Men's Tennis: Why Jack Sock Is Still Learning

Michael Ann McKinlayContributor IIIMarch 14, 2013

INDIAN WELLS, CA - MARCH 08:  Jack Sock celebrates after winning a point against Ivo Karlovic of Croatia during day 3 of the BNP Paribas Open at Indian Wells Tennis Garden on March 8, 2013 in Indian Wells, California.  (Photo by Stephen Dunn/Getty Images)
Stephen Dunn/Getty Images

On a reasonably cold day in the desert, America’s rising star, Jack Sock was a point away from his first win at a Masters Series event at the BNP Paribas Open. 

Battling back in the second-set tiebreak, Sock finally caught the lead at 8-7 over veteran Ivo Karlovic, but a string of unforced errors led the Croat to level the match, taking the momentum away from an unraveling Sock, who immediately whacked a tennis ball out of the stadium. 

Clearly, there are still some lessons to be learned by the native Nebraskan, as he lost 3-6, 7-6, 6-2. 

“He happened to win,” Sock said to “When you have match point, you seem comfortable out there. Pretty routine backhand up the line and I missed it by a couple of inches.”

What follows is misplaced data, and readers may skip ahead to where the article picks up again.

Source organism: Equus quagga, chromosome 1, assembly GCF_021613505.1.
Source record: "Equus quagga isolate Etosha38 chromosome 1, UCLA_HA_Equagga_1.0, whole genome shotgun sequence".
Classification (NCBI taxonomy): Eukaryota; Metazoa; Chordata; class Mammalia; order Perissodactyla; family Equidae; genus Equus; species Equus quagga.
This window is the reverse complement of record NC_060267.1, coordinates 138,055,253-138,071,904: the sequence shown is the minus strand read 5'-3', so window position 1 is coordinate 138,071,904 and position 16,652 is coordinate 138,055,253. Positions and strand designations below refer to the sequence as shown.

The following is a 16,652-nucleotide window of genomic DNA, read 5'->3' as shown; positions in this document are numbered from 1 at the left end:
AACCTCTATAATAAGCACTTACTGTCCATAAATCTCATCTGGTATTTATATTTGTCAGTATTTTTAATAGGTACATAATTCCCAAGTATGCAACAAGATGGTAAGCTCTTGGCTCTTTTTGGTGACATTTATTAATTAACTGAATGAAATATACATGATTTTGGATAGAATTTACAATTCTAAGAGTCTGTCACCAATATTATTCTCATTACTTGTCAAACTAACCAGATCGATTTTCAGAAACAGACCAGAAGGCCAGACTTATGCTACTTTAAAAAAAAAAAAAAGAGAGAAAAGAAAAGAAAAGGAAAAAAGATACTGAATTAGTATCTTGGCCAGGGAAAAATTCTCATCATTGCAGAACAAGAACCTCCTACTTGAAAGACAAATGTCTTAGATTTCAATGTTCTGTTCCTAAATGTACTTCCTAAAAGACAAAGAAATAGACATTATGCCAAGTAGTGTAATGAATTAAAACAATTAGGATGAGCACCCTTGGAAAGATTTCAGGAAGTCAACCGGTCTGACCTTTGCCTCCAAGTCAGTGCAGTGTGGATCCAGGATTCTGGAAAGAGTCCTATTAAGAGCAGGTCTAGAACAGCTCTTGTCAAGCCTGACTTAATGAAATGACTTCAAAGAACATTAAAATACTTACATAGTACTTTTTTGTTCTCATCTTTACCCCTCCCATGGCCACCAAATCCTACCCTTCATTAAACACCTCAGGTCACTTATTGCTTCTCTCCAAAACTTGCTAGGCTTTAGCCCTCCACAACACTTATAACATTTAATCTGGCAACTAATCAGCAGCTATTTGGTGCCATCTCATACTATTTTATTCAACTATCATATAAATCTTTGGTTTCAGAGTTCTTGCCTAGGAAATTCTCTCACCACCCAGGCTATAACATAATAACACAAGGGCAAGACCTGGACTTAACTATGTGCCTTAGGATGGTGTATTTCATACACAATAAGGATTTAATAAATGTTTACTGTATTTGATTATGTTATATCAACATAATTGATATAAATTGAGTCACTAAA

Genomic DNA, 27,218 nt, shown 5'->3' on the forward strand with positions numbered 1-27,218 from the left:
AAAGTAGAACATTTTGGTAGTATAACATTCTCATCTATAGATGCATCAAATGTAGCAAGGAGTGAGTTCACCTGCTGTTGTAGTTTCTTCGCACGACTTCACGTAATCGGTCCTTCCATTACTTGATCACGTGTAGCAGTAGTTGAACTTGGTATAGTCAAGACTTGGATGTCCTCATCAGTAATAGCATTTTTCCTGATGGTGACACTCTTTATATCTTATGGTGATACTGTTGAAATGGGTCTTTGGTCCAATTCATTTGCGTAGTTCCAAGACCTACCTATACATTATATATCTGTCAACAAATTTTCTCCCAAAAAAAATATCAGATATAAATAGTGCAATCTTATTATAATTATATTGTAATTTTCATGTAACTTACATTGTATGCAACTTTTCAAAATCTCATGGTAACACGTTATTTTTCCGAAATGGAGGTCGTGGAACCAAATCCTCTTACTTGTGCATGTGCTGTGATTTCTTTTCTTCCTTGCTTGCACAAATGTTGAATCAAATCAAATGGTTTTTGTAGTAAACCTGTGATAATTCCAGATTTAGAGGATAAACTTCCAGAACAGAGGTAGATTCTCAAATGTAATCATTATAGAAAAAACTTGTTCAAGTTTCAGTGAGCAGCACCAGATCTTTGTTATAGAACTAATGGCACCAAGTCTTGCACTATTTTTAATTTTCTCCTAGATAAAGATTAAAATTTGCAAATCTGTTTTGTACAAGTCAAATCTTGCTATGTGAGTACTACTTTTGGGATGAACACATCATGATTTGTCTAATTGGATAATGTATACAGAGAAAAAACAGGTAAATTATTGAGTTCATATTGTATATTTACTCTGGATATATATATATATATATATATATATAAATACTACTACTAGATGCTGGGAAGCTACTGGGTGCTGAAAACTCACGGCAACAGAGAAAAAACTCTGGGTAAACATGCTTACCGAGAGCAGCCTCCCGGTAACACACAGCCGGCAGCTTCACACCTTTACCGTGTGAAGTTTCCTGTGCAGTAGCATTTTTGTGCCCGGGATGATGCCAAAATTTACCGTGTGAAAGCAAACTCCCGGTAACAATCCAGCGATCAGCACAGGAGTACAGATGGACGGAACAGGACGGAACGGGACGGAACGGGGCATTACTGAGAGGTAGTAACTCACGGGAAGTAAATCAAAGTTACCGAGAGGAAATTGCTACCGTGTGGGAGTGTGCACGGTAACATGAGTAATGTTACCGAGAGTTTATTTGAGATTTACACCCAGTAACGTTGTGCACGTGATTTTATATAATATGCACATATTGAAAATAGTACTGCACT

Sock, along with John Isner, were America’s best bet to make a run at the year’s first Masters Series event but were both gone by the weekend. Isner was hoping to defend his finalist showing from last year but fell short to former champ Lleyton Hewitt.

Sock, on the other hand, had reached his first ATP tournament quarterfinals at Memphis last month, also getting his first top-20 win over big-serving Canadian Milos Raonic. The Californian hard courts were the perfect place to continue his spring success.  

Throughout the majority of the match, Sock was clearly the better player, serving big (125-135 mph), that set up easy forehand put-away shots. But experience was what won the match for Karlovic. The 34-year-old Croat knew how to hang on with his powerful serving and net play that denied Sock a break of service or match point. 

After being broken at the start of the third set, the once-confident ball striking from Sock evaporated, along with the American crowd as Sock made a quiet exit. 

Sock has the tennis talent to carry the American flag in the post-Roddick generation but mentally is a notch below the pros. More match play can fix this, but Sock needs to treat each set like a new start. He let his one match point bother him so much that his level significantly slipped and handed Karlovic the match. 

The mental game and a loose backhand passing shot is what separated Sock from being “Jack the Giant Slayer” from Jack the “almost” Giant Slayer that Friday in Indian Wells. 

Let's hope he finds happier days and matches in Miami next week.